Message #333:
From: AzTeC SW Archaeology SIG
To:   "'Matthias Giessler'" 
Subject: Appropriate Technology Indigenous Culture
Date: Sun, 24 Aug 1997 10:43:22 -0700


[ See more about moth cocoons at http://www.si.edu/folklife/vfest/frontera/pascola.htm 
-- Just think what the Internet might do to assist indigenoues 
culture... --  SASIG Ed. ]

Radio station helps tribes preserve cultures

They played, sitting inside a room of adobe, on a floor of swept dirt,
under white cowboy hats and a roof of sticks, split reeds and mud -- not
far from modern Mexico, with its own language, Wal-Mart Supercenters and
neon beer signs. But the men were in their own world, oblivious to the
rush of a culture that threatens to absorb theirs, oblivious even to the
microphones aimed at their instruments. On this day, they played to
preserve their heritage, their music, their culture, recording
centuries-old music for broadcast over a radio station run by and for
Sonora's indigenous tribes. 

http://www.azcentral.com/news/0824radio.shtml

Radio station helps tribes preserve cultures 

By Graciela Sevilla 
The Arizona Republic
Aug. 24, 1997 

ETCHOHUAQUILA, Sonora -- Closing their eyes to play the music of their
ancestors, the three old Mayo Indian men plucked a worn, wooden harp and
coaxed lyrical music from dusty fiddles. 

They played, sitting inside a room of adobe, on a floor of swept dirt,
under white cowboy hats and a roof of sticks, split reeds and mud -- not
far from modern Mexico, with its own language, Wal-Mart Supercenters and
neon beer signs. 

But the men were in their own world, oblivious to the rush of a culture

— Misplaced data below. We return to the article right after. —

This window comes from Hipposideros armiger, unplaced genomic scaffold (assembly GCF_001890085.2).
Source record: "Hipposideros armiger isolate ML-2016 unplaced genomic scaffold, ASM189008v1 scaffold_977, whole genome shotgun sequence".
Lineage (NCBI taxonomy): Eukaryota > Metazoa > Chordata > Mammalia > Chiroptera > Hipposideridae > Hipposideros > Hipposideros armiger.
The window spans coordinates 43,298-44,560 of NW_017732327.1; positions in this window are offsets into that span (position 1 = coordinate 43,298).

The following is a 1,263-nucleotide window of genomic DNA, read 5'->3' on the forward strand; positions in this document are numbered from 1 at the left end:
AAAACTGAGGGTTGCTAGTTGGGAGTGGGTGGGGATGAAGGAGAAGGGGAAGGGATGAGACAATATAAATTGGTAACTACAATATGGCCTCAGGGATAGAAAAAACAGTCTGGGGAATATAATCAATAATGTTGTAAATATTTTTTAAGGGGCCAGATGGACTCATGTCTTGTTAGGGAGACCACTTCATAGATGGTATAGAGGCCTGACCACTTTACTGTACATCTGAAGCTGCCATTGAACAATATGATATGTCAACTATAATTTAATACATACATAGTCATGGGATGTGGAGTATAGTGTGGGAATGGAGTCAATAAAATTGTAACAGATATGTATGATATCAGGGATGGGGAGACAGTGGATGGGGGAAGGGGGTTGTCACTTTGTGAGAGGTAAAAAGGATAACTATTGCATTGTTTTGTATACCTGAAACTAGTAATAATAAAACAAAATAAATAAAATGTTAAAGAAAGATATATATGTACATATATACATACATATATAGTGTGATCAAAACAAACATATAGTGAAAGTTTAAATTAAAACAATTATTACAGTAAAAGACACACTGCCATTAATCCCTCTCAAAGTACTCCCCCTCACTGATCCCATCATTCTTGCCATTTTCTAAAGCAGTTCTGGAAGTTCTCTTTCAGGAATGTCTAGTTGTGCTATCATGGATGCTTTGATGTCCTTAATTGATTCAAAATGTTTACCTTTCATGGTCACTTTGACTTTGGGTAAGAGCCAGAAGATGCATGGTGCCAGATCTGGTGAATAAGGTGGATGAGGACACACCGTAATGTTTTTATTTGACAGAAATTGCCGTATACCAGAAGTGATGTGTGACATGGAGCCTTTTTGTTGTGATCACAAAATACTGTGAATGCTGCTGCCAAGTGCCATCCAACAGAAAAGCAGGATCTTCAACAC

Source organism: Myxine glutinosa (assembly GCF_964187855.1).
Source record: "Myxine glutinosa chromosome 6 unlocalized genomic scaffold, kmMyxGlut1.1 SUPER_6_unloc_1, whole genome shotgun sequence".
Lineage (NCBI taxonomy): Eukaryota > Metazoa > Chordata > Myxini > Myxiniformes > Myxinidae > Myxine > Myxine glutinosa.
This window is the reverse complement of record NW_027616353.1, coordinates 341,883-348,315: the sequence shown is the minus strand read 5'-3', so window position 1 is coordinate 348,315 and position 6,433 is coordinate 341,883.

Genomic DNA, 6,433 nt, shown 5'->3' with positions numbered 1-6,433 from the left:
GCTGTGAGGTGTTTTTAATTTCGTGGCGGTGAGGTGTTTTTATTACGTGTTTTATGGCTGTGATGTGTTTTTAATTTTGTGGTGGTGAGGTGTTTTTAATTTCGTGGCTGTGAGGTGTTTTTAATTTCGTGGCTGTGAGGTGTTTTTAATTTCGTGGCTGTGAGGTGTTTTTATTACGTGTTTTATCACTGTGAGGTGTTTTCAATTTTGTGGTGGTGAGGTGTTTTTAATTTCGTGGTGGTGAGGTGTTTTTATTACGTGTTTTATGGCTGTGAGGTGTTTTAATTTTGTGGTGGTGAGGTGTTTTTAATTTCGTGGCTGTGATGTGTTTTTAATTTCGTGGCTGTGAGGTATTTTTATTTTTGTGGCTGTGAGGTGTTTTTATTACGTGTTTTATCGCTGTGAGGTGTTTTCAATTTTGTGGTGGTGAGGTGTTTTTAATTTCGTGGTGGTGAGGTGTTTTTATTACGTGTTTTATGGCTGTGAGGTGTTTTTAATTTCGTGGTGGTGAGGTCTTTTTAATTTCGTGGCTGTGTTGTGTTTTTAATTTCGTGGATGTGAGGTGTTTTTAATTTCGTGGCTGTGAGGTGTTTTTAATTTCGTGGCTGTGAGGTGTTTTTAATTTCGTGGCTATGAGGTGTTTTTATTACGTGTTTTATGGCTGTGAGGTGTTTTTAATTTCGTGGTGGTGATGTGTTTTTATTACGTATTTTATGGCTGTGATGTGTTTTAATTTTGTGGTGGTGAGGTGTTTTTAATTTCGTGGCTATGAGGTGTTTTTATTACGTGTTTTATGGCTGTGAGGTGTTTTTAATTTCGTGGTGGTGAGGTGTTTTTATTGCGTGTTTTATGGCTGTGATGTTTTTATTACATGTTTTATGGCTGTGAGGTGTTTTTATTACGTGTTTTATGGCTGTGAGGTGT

that threatens to absorb theirs, oblivious even to the microphones aimed
at their instruments. On this day, they played to preserve their
heritage, their music, their culture, recording centuries-old music for
broadcast over a radio station run by and for Sonora's indigenous
tribes. 

"Our principal mission is to rescue, preserve and broadcast the
culture," said Tiburcia Yocupicio Rabago, a Mayo woman of 26, who's
running the recording sessions. Yocupicio is the hands-on station
manager for XE-ETCH, the "Voice of the Three Rivers." 

Sonora's three largest ethnic tribes -- the Mayo, Yaqui and Guarijio --
are being assimilated rapidly into the larger Mexican population, their
native languages, traditional music and customs swallowed. 

Mexico is a racially blended nation of mestizos created by the mixing of
Indian and Spanish cultures. The country's estimated 8.7 million
remaining Indians speak 59 languages and are scattered across the
country, living both in and near cities and, like the mountain-dwelling
Guarijios and Tarahumaras, in relative isolation from the greater
mestizo population. 

Cultures disappearing 

Many Mexican anthropologists believe they are witnessing the
disappearance of these distinct cultures as they lose their languages,
the force that separates a tribe from other Mexicans and unites a tribe
as a people. 

"If they lose their language, they lose their identity," said Abraham
Franco Osuna, a social anthropologist at the University of Sonora in
Hermosillo who studies the state's native peoples. 

A handful of tribes will die out with the current generation,
anthropologists say, as their numbers have dwindled to as few as a dozen
members for the Opata and fewer than 500 members in other tribes. 

But every day, on the airwaves that spread from Sonora's central coast
to the Sierra Madre foothills in the east and the borderlands of Sinaloa
state to the south, the Voice of the Three Rivers uses its 5,000 watts
to keep the ancient cultures alive. 

"There are communities where they still don't have electric energy, and
they use generators and batteries to watch television or listen to the
radio," said Bartolo Matuz Valencia, a Mayo who works as a community
correspondent for XE-ETCH. 

"The signal comes in perfectly." 

>From 6 a.m. to 2 p.m., Mayos, Yaquis and Guarijios can tune in to talk
shows and music just for them. Separate native language programs for
each group, hosted by native speakers, air in regular time slots. Avid
listeners know, if it's a talk show in Guarijio, it must be 11:30 a.m. 

"I always have it turned on full volume on the boom box so the sound
reaches utside," said Lourdes Aguilar, a Mayo woman who said she dances
with her grandchildren  when the traditional music plays. 

"People have shown a growing interest in the radio station since it